With natural sunlight flooding the lobby of the Peranakan Museum, visitors may find that the building's central area is reminiscent of a typical courtyard in a Peranakan home.
However, the 105-year-old building in Armenian Street never functioned as a house.
Instead, it was home to the many Tao Nan School pupils who received a modern education at the Chinese school for seven decades, from 1912 to 1982, before the school moved to its current location in Marine Parade.
Mr Lim Lee Hock, 74, a retiree, who studied there from 1950 to 1956, said: "I spent a lot of time in the school and I still remember how our teachers would go the extra mile to tutor us outside of curriculum time so that we could enter a good secondary school."
He did well enough in the then Secondary School Entrance Exam - now the PSLE - to be admitted to the popular Chinese High School, now known as Hwa Chong Institution, together with many of his primary schoolmates.
Tao Nan School was established in November 1906 by the Singapore Hokkien Huay Kuan. Then, it was located at Siam House in North Bridge Road, a private residence belonging to Tan Kim Ching, the eldest son of merchant and philanthropist Tan Tock Seng.
It was the first Hokkien school in the Straits Settlements to offer subjects such as geography and history, in addition to the traditional Chinese curriculum.
Previously open only to members of the Hokkien community, it began admitting pupils from other dialect groups in 1909 and was the first Chinese school in the country to have such an inclusive admission policy.
When enrolment increased, the school leaders decided that a proper building should be built for the school, and the school moved to the Armenian Street campus, which now houses the Peranakan Museum. The term "Peranakan" generally refers to people of mixed Chinese and Malay or Indonesian heritage.
While some may consider the building's current role as a museum showcasing the hybrid Peranakan culture to be distant from its original roots as a Chinese school campus, "Peranakans were very involved in the process of the founding of Tao Nan School", said Mr John Teo, 42, the general manager of the Peranakan Museum.
He gave the example of Chinese-Indonesian businessman Oei Tiong Ham, who donated $10,000 for the purchase of the Armenian Street land on which the school was built. A portrait of Mr Oei, a Peranakan, and his parents' ancestral tablets are featured in the museum's permanent galleries, with a description that mentions his link to the school's heritage.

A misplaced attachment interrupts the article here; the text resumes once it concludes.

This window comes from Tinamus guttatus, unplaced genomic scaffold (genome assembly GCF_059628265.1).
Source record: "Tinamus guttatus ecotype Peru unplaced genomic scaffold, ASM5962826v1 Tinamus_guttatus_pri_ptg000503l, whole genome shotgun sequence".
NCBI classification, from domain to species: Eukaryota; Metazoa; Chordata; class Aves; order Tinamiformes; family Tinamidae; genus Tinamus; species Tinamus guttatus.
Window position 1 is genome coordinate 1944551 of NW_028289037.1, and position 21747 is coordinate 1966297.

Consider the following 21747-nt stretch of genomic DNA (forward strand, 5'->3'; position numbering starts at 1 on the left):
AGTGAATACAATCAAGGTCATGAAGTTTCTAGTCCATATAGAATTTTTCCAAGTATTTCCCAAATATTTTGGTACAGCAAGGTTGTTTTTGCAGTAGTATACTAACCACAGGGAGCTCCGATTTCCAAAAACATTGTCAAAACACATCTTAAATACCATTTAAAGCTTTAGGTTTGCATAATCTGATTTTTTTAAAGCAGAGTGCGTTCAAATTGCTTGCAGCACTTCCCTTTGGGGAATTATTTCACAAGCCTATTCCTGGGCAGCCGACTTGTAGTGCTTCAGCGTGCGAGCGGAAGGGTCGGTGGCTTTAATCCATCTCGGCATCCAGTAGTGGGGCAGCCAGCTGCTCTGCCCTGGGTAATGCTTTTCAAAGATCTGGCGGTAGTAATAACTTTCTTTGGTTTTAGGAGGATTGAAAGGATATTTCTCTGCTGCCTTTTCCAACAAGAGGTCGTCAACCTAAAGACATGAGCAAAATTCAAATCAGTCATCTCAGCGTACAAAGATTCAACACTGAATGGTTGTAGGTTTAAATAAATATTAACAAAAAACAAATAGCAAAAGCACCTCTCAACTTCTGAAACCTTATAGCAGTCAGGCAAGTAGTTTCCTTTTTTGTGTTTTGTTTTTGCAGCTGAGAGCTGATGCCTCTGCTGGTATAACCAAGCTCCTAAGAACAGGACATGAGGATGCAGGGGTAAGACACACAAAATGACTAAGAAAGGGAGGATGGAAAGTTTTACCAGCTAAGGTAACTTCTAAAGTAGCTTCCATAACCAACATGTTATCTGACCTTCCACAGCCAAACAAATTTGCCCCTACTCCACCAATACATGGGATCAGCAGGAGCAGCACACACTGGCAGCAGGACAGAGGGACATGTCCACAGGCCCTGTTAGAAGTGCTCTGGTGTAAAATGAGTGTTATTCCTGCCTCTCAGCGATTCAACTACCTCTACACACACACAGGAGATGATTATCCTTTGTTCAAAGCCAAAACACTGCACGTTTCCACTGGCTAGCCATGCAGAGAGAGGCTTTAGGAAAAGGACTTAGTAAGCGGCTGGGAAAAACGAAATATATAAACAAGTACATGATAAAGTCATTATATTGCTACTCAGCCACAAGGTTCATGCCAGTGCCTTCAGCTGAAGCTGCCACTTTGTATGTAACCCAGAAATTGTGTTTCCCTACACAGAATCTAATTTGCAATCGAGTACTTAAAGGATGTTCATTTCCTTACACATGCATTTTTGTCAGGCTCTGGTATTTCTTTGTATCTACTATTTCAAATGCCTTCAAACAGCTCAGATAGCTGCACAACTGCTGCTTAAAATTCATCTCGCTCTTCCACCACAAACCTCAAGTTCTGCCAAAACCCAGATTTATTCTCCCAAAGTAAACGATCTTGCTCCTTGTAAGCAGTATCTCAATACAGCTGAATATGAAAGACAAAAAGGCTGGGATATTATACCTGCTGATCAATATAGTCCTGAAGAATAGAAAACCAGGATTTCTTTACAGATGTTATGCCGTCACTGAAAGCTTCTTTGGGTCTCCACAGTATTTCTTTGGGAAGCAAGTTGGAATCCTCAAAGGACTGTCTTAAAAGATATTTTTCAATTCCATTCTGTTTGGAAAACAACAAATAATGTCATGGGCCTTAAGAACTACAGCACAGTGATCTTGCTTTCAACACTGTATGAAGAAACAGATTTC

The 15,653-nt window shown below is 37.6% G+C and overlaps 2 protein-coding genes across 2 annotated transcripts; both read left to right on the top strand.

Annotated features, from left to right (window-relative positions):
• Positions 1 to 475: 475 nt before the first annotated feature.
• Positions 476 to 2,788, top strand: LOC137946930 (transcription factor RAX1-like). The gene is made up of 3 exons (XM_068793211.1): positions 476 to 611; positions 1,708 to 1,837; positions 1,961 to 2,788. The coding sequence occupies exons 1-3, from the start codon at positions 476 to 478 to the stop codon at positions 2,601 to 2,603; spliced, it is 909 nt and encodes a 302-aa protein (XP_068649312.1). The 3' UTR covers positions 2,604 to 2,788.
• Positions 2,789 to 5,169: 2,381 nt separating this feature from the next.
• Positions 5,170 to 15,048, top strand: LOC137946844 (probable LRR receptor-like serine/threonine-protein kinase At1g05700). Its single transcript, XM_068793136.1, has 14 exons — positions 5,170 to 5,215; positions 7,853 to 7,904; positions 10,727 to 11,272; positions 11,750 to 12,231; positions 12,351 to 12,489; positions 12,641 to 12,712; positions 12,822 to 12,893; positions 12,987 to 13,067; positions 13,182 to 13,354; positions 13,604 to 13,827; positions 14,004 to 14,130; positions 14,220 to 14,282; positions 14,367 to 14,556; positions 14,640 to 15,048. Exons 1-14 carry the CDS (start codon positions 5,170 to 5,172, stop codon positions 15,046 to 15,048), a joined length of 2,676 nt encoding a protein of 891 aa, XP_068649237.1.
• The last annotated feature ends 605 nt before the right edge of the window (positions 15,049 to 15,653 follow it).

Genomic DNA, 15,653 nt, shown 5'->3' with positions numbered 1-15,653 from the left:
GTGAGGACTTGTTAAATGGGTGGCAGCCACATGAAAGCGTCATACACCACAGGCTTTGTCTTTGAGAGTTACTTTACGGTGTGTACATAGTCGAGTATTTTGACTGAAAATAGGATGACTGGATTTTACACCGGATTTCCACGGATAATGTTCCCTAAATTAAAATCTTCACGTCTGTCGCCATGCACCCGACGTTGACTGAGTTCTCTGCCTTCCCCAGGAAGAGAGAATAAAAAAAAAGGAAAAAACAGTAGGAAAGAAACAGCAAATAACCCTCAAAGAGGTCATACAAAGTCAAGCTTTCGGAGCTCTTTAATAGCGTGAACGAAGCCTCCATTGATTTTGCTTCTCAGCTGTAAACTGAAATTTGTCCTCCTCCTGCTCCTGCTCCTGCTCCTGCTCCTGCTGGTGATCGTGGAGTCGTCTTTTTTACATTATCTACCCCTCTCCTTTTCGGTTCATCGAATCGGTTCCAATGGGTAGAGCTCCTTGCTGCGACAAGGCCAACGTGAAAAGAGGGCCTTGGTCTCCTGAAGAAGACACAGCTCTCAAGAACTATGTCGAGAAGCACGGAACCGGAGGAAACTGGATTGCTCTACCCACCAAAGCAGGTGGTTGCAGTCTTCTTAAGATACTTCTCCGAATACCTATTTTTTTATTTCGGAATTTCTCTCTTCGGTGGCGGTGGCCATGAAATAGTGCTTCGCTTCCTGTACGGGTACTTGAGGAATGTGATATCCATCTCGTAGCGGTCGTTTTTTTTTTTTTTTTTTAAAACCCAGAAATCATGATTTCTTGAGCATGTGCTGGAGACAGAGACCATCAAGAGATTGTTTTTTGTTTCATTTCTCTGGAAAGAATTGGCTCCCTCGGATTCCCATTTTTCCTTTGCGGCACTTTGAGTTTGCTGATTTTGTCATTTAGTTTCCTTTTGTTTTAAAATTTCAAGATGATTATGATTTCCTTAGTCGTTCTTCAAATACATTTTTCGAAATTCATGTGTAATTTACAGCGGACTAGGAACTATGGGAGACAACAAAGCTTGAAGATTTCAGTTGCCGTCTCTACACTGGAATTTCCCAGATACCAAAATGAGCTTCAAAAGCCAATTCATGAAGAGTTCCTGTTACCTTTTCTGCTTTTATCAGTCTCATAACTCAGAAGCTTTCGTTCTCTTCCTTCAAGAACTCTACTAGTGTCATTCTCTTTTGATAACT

The museum is also "conscious of the building's history as the Tao Nan School", and has demonstrated this with panels on the ground floor that depict the school's history.
Architecturally, efforts were also made to retain some of the iconic features of the school. In 1991, Mr Chu Lik Ren, an architect from the Singapore Public Works Department (PWD), was tasked to convert the school building into one suitable to house a museum.
The 52-year-old, currently the vice-president at CPG Consultants, the corporatised entity of the former PWD, said: "The old Tao Nan school has always been one of the most handsome buildings in Singapore."
Originally designed by the Municipal Engineer's Office in 1910, the building was constructed in the "eclectic classical" style featuring ornate Corinthian capitals and fluted columns.
Together with his team, Mr Chu restored its facade with craftsmen skilled in decorative plasterwork. The internal layout of the building was also kept intact to "retain (the building's) charm".
A pair of cast-iron eagles that sit atop the twin entrance posts of the building are also a familiar sight to those who have passed through the Tao Nan school gates.
Believed to ward off evil, they have been the school's prominent icons and were taken to the Marine Parade campus in 1982 before being reinstated in their original location in 1996 when the building reopened as the Asian Civilisations Museum.
The old Tao Nan school has always been one of the most handsome buildings in Singapore.
MR CHU LIK REN, who was a PWD architect tasked with converting the school building into one suitable to house a museum.
The Chinese character for eagle - "ying"- is also a homophone of a character in the phrase "jingying", which means "cream of the crop". This is an allusion to Tao Nan's excellent academic reputation and its list of notable alumni, such as former Cabinet minister Yeo Cheow Tong and former minister of state Ow Chin Hock.
For Mr Chu, the naturally lit, three-storey-high air-well at the heart of the old school campus remains his favourite feature of the building, which was gazetted as a national monument in 1998. "I can imagine generations of school children using the stairs around the atrium and the memories this space must contain," he said.
And he is right. Alumnus Mr Lim fondly recalls walking on the floorboards and staircases that would be creaking - not that he minded.
"I enjoyed studying in Tao Nan, it was and still is a very respectable and good school," he said.